Cornforth Images


The island of Maui is the second-largest of the Hawai’ian Islands and is the 17th largest island in the United States. Maui is part of the state of Hawai’i and is the largest island in Maui County. Three other islands, Lanai, Molokai, and Kahoolawe, also belong to Maui County. Polynesians, from Tahiti and the Marquesas, were the original peoples to populate Maui.

Maui’s wide variety of landscapes have resulted from a unique combination of geology, topography, and climate. Each volcanic cone in the chain of the Hawaiian Islands is built of dark, iron-rich/quartz-poor rocks, that poured out of thousands of vents as highly fluid lava, over a period of millions of years. Several of the volcanoes were close enough to each other that lava flows on their flanks overlapped one another, causing several volcanoes to merge into a single island. Maui is such a “volcanic doublet”, formed from two shield volcanoes that overlapped one another to form an isthmus between them.

The older, western volcano has been eroded considerably and is cut by numerous drainages, forming the peaks of the West Maui Mountains. The larger, younger volcano to the east is called Haleakala and makes up Haleakala National Park. It rises to more than 10,000 ft (3,050 m) above sea level, but measures 5 miles (8 km) from seafloor to summit. The eastern flanks of both volcanoes are cut by deeply incised valleys and steep-sided ravines that run downslope to the rocky, windswept shoreline. The valley-like Isthmus of Maui that separates the two volcanic masses was formed by recent lava flows and erosion of material from the steep slopes of the volcanoes. This prominent topographic feature is the reason why Maui is known as “The Valley Isle”.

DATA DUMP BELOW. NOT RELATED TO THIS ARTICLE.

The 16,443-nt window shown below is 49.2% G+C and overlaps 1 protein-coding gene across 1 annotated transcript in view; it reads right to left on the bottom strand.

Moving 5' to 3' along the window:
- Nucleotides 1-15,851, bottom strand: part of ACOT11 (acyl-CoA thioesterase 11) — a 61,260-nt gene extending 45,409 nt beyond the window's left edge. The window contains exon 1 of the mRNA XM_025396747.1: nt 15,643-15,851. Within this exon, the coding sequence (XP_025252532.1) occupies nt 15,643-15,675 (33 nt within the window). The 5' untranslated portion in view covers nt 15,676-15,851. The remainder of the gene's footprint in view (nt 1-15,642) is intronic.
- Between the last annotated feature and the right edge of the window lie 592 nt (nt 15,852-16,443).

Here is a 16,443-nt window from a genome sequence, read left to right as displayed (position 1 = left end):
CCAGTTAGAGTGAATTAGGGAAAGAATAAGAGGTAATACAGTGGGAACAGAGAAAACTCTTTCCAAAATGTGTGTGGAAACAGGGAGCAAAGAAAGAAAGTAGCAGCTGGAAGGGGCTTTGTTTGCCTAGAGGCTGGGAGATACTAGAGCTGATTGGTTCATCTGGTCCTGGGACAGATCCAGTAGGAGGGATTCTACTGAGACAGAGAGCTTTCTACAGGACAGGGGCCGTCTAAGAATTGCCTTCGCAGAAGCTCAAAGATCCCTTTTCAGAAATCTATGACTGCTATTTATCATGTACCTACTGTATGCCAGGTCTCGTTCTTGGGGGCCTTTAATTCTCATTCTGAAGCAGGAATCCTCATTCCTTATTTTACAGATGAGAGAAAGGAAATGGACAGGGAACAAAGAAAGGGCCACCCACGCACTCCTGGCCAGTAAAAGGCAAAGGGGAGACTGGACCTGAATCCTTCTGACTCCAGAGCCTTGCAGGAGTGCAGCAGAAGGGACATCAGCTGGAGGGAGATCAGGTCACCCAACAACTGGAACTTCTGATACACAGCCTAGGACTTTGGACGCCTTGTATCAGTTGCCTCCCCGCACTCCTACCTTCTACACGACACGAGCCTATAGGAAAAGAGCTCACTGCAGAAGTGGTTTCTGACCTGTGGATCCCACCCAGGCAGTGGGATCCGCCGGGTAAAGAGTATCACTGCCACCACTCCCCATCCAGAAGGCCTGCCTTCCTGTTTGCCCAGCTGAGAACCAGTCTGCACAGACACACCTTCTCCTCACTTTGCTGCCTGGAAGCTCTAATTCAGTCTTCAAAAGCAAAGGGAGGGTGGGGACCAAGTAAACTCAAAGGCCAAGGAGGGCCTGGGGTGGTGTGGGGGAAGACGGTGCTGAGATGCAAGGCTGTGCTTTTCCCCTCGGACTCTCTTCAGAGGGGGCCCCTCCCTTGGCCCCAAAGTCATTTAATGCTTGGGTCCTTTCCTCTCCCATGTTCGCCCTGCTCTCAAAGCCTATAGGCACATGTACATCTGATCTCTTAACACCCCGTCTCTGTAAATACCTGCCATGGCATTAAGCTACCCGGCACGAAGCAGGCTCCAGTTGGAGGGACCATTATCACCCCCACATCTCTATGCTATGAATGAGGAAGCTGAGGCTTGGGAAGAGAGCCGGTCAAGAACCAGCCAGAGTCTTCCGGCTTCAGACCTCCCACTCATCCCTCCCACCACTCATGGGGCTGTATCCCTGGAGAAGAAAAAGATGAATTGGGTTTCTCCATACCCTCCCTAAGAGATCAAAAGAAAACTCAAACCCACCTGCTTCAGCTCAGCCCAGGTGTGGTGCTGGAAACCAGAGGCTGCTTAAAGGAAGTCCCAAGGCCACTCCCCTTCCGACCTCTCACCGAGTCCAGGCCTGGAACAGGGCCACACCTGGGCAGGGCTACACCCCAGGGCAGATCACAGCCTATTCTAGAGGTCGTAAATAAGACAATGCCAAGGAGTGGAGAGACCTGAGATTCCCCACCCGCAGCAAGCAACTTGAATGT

The best locations not to be missed for photography on Maui include the beaches south of Makena, Iao Valley State Park, and the Dragon’s Teeth north of Lahaina. The exotic Hana Coast is accessible after a relatively short drive from the western parts of the island. The scenic road has hundreds of twists and turns through the cliffs and waterfalls that make up the rugged eastern part of the island. Photographers visiting Hana should not miss Waianapanapa State Park or Kaihalulu (Red Sand) beach.